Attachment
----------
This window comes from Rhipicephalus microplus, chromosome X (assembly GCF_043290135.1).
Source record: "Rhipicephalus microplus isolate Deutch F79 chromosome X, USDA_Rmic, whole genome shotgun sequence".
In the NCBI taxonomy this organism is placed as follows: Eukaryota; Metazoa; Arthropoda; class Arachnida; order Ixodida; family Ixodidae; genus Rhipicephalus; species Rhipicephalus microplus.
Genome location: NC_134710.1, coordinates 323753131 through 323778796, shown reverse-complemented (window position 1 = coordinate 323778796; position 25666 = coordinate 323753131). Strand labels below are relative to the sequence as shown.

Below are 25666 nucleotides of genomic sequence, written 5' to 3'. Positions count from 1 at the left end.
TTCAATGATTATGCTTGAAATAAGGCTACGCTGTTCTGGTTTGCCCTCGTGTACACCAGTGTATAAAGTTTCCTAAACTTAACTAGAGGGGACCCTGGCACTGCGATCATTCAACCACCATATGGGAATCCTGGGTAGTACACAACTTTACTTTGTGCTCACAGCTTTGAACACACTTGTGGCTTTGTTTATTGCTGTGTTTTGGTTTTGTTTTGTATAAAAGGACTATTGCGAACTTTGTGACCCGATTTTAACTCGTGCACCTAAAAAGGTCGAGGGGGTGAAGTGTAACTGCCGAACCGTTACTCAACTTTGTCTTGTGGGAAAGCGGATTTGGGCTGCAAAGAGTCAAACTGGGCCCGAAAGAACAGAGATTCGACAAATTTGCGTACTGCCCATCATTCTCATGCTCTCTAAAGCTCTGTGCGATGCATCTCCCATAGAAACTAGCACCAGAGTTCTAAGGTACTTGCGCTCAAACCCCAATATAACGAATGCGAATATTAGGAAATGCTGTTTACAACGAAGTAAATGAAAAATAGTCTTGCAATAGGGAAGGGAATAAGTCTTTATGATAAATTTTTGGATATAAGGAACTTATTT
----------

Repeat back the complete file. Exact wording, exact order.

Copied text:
This window comes from Rhipicephalus microplus, chromosome X (assembly GCF_043290135.1).
Source record: "Rhipicephalus microplus isolate Deutch F79 chromosome X, USDA_Rmic, whole genome shotgun sequence".
In the NCBI taxonomy this organism is placed as follows: Eukaryota; Metazoa; Arthropoda; class Arachnida; order Ixodida; family Ixodidae; genus Rhipicephalus; species Rhipicephalus microplus.
Genome location: NC_134710.1, coordinates 323753131 through 323778796, shown reverse-complemented (window position 1 = coordinate 323778796; position 25666 = coordinate 323753131). Strand labels below are relative to the sequence as shown.

Below are 25666 nucleotides of genomic sequence, written 5' to 3'. Positions count from 1 at the left end.
TTCAATGATTATGCTTGAAATAAGGCTACGCTGTTCTGGTTTGCCCTCGTGTACACCAGTGTATAAAGTTTCCTAAACTTAACTAGAGGGGACCCTGGCACTGCGATCATTCAACCACCATATGGGAATCCTGGGTAGTACACAACTTTACTTTGTGCTCACAGCTTTGAACACACTTGTGGCTTTGTTTATTGCTGTGTTTTGGTTTTGTTTTGTATAAAAGGACTATTGCGAACTTTGTGACCCGATTTTAACTCGTGCACCTAAAAAGGTCGAGGGGGTGAAGTGTAACTGCCGAACCGTTACTCAACTTTGTCTTGTGGGAAAGCGGATTTGGGCTGCAAAGAGTCAAACTGGGCCCGAAAGAACAGAGATTCGACAAATTTGCGTACTGCCCATCATTCTCATGCTCTCTAAAGCTCTGTGCGATGCATCTCCCATAGAAACTAGCACCAGAGTTCTAAGGTACTTGCGCTCAAACCCCAATATAACGAATGCGAATATTAGGAAATGCTGTTTACAACGAAGTAAATGAAAAATAGTCTTGCAATAGGGAAGGGAATAAGTCTTTATGATAAATTTTTGGATATAAGGAACTTATTT